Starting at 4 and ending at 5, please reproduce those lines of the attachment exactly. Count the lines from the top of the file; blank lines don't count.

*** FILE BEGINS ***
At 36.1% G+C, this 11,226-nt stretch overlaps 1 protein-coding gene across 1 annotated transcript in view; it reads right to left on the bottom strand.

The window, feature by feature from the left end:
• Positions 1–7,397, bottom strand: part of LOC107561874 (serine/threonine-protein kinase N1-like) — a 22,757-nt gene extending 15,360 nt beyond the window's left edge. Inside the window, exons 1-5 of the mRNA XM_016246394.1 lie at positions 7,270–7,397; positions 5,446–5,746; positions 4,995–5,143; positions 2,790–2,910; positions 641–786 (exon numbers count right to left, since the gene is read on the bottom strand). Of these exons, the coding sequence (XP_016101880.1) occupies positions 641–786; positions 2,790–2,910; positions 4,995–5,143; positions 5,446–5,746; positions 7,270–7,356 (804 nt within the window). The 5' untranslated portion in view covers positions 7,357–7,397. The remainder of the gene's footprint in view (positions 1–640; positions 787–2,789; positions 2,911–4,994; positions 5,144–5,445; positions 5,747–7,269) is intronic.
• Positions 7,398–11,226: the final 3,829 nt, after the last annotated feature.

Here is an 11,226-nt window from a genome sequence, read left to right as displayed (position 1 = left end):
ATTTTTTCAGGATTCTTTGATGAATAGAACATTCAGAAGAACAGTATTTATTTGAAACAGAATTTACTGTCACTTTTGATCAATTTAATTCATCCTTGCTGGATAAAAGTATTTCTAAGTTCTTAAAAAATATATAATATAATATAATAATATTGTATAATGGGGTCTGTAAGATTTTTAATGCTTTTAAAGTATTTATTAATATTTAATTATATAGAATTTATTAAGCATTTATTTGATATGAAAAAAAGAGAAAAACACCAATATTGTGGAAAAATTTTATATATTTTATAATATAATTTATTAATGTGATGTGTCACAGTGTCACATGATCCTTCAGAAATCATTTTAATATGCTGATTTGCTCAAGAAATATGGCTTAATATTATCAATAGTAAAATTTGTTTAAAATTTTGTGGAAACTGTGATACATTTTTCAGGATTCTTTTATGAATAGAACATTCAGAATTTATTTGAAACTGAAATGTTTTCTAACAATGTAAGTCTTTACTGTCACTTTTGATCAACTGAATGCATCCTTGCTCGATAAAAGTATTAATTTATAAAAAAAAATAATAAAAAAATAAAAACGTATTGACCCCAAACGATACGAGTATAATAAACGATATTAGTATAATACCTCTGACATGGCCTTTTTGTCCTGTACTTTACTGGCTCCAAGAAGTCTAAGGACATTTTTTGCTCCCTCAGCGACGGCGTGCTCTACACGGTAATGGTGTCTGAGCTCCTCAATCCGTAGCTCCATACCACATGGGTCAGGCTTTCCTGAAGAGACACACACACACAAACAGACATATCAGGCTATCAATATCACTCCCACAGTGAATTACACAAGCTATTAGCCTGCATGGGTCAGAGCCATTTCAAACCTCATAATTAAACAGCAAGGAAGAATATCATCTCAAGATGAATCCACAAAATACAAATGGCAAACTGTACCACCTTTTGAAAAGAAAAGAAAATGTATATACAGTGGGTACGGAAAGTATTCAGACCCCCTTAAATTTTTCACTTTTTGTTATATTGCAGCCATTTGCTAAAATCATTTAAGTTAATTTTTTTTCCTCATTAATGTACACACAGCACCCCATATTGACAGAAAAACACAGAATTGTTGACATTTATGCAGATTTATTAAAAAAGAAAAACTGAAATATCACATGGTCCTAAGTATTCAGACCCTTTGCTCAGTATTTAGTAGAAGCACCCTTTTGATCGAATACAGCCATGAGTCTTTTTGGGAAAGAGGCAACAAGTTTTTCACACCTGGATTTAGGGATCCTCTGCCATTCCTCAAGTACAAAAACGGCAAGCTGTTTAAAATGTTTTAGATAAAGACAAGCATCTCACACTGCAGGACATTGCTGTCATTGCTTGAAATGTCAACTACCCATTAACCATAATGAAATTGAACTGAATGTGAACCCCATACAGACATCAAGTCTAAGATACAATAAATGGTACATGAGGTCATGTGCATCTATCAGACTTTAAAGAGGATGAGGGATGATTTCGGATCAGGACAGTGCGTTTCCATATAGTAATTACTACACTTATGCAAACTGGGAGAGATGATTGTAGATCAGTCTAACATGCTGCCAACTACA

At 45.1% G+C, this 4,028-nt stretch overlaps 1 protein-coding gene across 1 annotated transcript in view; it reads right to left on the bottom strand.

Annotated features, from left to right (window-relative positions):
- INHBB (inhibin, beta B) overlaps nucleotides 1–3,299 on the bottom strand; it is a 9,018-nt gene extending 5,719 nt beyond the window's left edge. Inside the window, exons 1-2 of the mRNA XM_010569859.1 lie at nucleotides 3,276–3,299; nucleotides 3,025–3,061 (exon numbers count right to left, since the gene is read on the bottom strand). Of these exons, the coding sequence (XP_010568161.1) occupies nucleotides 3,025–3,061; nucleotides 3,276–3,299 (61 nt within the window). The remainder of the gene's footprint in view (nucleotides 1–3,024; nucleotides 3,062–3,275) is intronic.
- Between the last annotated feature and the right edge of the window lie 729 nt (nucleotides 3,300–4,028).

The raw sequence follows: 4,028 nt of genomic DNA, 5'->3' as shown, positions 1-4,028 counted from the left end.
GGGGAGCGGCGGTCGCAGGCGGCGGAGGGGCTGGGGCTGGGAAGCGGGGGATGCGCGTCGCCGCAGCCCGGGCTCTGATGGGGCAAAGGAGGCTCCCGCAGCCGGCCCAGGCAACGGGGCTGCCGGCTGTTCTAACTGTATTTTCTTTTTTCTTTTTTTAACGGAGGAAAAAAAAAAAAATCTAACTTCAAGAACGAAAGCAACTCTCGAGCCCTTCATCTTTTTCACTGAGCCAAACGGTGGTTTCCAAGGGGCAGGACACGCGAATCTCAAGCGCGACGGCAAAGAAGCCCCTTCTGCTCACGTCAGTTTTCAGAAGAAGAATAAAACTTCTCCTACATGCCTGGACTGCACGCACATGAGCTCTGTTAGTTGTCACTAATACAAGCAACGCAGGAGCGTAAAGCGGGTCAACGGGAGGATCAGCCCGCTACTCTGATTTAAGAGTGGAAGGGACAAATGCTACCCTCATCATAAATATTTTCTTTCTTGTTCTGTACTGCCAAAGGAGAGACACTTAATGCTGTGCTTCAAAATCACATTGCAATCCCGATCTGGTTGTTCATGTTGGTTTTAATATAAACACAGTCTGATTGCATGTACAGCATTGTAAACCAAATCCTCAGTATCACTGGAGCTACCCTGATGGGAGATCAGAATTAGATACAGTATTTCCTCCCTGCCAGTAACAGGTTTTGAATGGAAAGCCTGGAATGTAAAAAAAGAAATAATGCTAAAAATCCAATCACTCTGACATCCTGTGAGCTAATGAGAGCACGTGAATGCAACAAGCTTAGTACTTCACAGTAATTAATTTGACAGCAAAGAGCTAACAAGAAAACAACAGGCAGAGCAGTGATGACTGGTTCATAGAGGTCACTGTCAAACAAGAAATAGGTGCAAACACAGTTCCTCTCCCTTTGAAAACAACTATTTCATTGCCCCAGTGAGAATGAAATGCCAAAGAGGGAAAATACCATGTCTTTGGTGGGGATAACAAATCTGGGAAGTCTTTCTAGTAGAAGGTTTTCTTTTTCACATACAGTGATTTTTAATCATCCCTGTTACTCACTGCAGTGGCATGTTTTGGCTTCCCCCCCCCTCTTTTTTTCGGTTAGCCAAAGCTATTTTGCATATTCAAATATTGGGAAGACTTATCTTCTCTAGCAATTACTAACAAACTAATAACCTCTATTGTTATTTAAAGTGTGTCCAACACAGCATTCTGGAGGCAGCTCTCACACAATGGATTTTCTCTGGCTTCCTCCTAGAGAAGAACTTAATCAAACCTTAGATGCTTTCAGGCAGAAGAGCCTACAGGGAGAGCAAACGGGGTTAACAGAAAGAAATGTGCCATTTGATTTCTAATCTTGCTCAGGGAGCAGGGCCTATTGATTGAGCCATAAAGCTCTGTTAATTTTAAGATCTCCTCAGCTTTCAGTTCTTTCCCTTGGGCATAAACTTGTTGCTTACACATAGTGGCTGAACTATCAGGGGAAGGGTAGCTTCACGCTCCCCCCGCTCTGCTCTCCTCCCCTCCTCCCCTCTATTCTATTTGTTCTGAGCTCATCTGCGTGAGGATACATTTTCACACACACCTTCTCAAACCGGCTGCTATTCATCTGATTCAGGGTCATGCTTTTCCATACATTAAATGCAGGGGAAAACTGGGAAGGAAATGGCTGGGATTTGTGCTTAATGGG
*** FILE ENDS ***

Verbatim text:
• Positions 7,398–11,226: the final 3,829 nt, after the last annotated feature.

Here is an 11,226-nt window from a genome sequence, read left to right as displayed (position 1 = left end):